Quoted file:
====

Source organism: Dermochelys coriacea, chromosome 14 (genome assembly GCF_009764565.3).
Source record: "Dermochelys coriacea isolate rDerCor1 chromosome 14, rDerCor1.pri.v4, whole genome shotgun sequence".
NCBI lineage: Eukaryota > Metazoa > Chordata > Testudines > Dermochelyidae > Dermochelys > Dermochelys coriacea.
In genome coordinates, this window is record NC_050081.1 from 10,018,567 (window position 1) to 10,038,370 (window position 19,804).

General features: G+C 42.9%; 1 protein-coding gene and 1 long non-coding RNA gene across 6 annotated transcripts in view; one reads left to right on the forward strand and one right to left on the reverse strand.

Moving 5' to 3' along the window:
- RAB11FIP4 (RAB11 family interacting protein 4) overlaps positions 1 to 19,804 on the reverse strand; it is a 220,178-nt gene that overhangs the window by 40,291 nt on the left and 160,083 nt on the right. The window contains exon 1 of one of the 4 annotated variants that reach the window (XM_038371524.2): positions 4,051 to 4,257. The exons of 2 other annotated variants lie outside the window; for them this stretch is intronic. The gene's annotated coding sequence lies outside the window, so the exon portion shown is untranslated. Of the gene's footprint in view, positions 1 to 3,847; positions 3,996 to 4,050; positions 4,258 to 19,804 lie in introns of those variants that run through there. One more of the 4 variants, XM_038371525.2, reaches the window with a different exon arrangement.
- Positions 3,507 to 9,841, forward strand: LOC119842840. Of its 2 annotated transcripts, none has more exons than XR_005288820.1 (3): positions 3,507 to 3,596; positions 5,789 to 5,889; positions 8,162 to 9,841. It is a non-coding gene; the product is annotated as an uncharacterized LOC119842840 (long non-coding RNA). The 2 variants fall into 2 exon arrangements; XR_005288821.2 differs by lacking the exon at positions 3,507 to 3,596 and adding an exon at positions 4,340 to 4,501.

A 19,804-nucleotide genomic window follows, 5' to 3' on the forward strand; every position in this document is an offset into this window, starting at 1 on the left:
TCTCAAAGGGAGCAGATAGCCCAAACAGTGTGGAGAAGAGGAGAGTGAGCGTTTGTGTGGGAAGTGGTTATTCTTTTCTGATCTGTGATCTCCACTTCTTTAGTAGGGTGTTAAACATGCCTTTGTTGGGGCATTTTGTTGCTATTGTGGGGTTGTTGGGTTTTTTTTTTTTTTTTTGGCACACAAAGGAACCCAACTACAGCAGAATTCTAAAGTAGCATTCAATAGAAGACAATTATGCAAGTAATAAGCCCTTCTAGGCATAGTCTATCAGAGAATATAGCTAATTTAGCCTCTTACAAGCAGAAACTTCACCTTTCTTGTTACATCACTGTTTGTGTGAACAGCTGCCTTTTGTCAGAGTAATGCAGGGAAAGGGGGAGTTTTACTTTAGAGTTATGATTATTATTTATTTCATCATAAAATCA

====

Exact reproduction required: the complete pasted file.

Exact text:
Source organism: Dermochelys coriacea, chromosome 14 (genome assembly GCF_009764565.3).
Source record: "Dermochelys coriacea isolate rDerCor1 chromosome 14, rDerCor1.pri.v4, whole genome shotgun sequence".
NCBI lineage: Eukaryota > Metazoa > Chordata > Testudines > Dermochelyidae > Dermochelys > Dermochelys coriacea.
In genome coordinates, this window is record NC_050081.1 from 10,018,567 (window position 1) to 10,038,370 (window position 19,804).

General features: G+C 42.9%; 1 protein-coding gene and 1 long non-coding RNA gene across 6 annotated transcripts in view; one reads left to right on the forward strand and one right to left on the reverse strand.

Moving 5' to 3' along the window:
- RAB11FIP4 (RAB11 family interacting protein 4) overlaps positions 1 to 19,804 on the reverse strand; it is a 220,178-nt gene that overhangs the window by 40,291 nt on the left and 160,083 nt on the right. The window contains exon 1 of one of the 4 annotated variants that reach the window (XM_038371524.2): positions 4,051 to 4,257. The exons of 2 other annotated variants lie outside the window; for them this stretch is intronic. The gene's annotated coding sequence lies outside the window, so the exon portion shown is untranslated. Of the gene's footprint in view, positions 1 to 3,847; positions 3,996 to 4,050; positions 4,258 to 19,804 lie in introns of those variants that run through there. One more of the 4 variants, XM_038371525.2, reaches the window with a different exon arrangement.
- Positions 3,507 to 9,841, forward strand: LOC119842840. Of its 2 annotated transcripts, none has more exons than XR_005288820.1 (3): positions 3,507 to 3,596; positions 5,789 to 5,889; positions 8,162 to 9,841. It is a non-coding gene; the product is annotated as an uncharacterized LOC119842840 (long non-coding RNA). The 2 variants fall into 2 exon arrangements; XR_005288821.2 differs by lacking the exon at positions 3,507 to 3,596 and adding an exon at positions 4,340 to 4,501.

A 19,804-nucleotide genomic window follows, 5' to 3' on the forward strand; every position in this document is an offset into this window, starting at 1 on the left:
TCTCAAAGGGAGCAGATAGCCCAAACAGTGTGGAGAAGAGGAGAGTGAGCGTTTGTGTGGGAAGTGGTTATTCTTTTCTGATCTGTGATCTCCACTTCTTTAGTAGGGTGTTAAACATGCCTTTGTTGGGGCATTTTGTTGCTATTGTGGGGTTGTTGGGTTTTTTTTTTTTTTTTTGGCACACAAAGGAACCCAACTACAGCAGAATTCTAAAGTAGCATTCAATAGAAGACAATTATGCAAGTAATAAGCCCTTCTAGGCATAGTCTATCAGAGAATATAGCTAATTTAGCCTCTTACAAGCAGAAACTTCACCTTTCTTGTTACATCACTGTTTGTGTGAACAGCTGCCTTTTGTCAGAGTAATGCAGGGAAAGGGGGAGTTTTACTTTAGAGTTATGATTATTATTTATTTCATCATAAAATCA